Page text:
6) Anda membawa yang terbaik dalam satu sama lain
Adakah dia membuat anda mahu menjadi versi terbaik bagi diri anda? Adakah mereka menjadi ‘Yin’ untuk ‘Yang’ anda? Mungkin anda selalu menjadi orang yang gelabah dan gabra tetapi apabila bersama dengan dirinya, anda jadi bersemangat dan berkeyakinan. Mungkin anda telah membantu mereka melupakan episod masa lalu yang sukar dan maju ke hadapan. Atau pun anda dan si dia dapat membuatkan diri masing-masing bergelak ketawa seperti tiada esoknya. Ingat, orang yang serasi melengkapi antara satu sama lain dengan indah. Adakah bunyi ini seperti diri anda berdua?

7) Anda boleh membayangkan satu masa depan yang sama bersama
Kadang kala dalam menilai sesuatu perhubungan, intuisi adalah aset yang paling berharga dalam menilai keserasian diri anda dengan si dia. Dapatkah anda membayangkan satu detik di mana anda dan si dia hidup bersama pada masa hadapan? Dan yang lebih penting, adakah anda berdua gembira bersama dan redha antara satu sama lain dalam satu kehidupan bersama? Jika anda dapat melihat bayangan kemungkinan kehidupan ini bersama dengannya, mungkin ini satu petanda yang anda dan si dia mempunyai satu hubungan yang istimewa, melewati batas persahabatan dan chemistry.

8) Anda menyelesaikan perselisihan dengan hormat
Semua orang takkan bersetuju dan mempunyai pendapat yang sama dengan diri anda pada setiap masa, tetapi perbezaan antara hujah yang sihat dan tidak sihat adalah bagaimana anda menyelesaikannya perselisihan ini. Jika anda menghormati si dia walaupun anda berdebat dan cuba memahami pandangan si dia dan sebaliknya, ia adalah perbualan yang sihat. Pada penghujung hari, adakah anda menyelesaikannya dan keluar lebih kuat dari sebelumnya atau adakah anda hanya menyapu di bawah permaidani dengan harapan ianya akan hilang? Pada tahap awal ini, perselisihan pendapat itu adalah sihat. Tetapi apa yang lebih baik, bagaimana anda berdua mengendalikannya. Ini memberi anda gambaran awal dalam kehidupan berkahwin, apabila timbul masalah yang lebih serius.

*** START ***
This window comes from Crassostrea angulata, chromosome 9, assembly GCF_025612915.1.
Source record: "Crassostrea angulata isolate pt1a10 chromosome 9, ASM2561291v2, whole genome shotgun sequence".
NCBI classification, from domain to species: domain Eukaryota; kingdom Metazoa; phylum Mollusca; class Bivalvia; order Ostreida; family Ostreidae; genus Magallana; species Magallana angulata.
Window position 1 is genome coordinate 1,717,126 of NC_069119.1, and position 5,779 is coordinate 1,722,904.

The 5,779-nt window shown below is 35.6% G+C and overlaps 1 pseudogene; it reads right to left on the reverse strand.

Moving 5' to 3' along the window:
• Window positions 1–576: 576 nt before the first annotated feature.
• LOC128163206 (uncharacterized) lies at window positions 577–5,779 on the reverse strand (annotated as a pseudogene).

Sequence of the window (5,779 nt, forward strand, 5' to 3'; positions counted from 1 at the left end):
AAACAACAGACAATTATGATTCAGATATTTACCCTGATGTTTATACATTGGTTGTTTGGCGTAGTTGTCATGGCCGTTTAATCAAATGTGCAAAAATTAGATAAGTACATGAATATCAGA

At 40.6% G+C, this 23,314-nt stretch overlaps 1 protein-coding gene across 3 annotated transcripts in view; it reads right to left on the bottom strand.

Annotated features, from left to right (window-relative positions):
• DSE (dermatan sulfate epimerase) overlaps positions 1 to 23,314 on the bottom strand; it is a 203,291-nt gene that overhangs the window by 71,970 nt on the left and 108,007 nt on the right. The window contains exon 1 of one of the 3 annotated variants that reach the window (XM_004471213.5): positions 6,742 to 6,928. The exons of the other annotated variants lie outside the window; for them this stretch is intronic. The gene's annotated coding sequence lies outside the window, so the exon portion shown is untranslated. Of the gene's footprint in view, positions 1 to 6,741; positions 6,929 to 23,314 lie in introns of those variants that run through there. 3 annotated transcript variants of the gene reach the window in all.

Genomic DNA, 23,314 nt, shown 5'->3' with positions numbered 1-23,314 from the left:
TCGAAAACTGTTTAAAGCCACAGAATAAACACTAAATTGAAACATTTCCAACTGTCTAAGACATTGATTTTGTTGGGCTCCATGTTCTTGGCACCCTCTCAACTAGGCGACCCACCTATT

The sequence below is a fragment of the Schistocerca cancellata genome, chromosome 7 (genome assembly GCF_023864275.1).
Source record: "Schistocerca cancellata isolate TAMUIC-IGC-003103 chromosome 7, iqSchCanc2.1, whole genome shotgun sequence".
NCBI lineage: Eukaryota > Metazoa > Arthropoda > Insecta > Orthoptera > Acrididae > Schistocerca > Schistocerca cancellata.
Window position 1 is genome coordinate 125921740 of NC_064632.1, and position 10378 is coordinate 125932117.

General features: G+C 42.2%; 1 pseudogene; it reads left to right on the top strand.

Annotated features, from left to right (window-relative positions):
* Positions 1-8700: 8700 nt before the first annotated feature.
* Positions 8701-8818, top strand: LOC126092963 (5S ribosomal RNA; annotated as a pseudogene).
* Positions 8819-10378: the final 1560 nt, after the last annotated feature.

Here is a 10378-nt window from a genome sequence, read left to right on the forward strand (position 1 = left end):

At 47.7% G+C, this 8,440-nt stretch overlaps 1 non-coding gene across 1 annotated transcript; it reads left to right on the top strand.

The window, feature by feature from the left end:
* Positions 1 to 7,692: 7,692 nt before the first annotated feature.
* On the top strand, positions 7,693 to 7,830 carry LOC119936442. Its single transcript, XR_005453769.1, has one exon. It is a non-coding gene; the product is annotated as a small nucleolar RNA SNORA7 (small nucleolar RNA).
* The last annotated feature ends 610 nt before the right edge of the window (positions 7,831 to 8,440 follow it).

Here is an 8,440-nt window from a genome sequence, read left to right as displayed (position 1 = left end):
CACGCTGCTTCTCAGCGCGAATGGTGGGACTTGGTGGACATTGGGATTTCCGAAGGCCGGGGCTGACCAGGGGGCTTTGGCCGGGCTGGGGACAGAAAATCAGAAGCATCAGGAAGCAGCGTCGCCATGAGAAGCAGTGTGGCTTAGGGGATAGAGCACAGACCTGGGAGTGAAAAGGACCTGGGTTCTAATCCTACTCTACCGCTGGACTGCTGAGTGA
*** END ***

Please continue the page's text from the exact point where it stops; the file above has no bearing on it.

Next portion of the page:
9) Anda lupa bahawa anda bertemu si dia melalui online
Selalunya sukar untuk merasa dekat dengan seseorang yang anda jumpai dalam talian berbanding dengan seseorang dari kehidupan “sebenar”. Walau bagaimanapun, jika ia merasa tidak mudah, seperti yang anda kenal dengannya selama bertahun-tahun dan mereka sesuai dengan kehidupan sebenar anda, ini bermakna anda telah saling berikat dengan satu sama lain. Mungkin lebih baik jika anda berdua mengenali satu sama lain melalui laman web TemanHidupku, kan?

How Young Muslims Define ‘Halal Dating’ For Themselves

website Muslim dating cari jodoh TemanHidupku

When 18-year-old Nermeen Ileiwat first began college, she could not wait to get into a relationship — maybe even get engaged before graduation. But after one year, the rising sophomore realized she had no idea what she wanted out of life and was in no position to get into a relationship.

That decision didn’t last long. Only a few months after, Ileiwat met someone at a party, and their friendship quickly turned into something more.

However, dating was not that simple for the now 21-year-olds who are Muslim. They have religious restrictions that limit physical contact in premarital relationships. They chose to focus more on developing their emotional intimacy, with the occasional hug or kiss. Out of respect for their religious beliefs, Ileiwat and her boyfriend decided not to engage in any advanced sexual activity until they’re married.

For young couples like them, the idea of dating is common, and it means balancing their religious views with their desire for emotional intimacy. But the term “dating” still invites an offensive suggestion for many Muslims, especially older ones, irrespective of how innocent the relationship may be. Dating is still linked to its Western origins, which implies underlying expectations of sexual interactions — if not an outright premarital sexual relationship — which Islamic texts prohibit.

But Islam does not forbid love.

Ismail Menk, a renowned Islamic scholar, argues in one of his lectures that love, within boundaries and with expectations of marriage, is an accepted fact of life and religion — if done the right way. This “right way,” he says, is by involving the families from an early stage.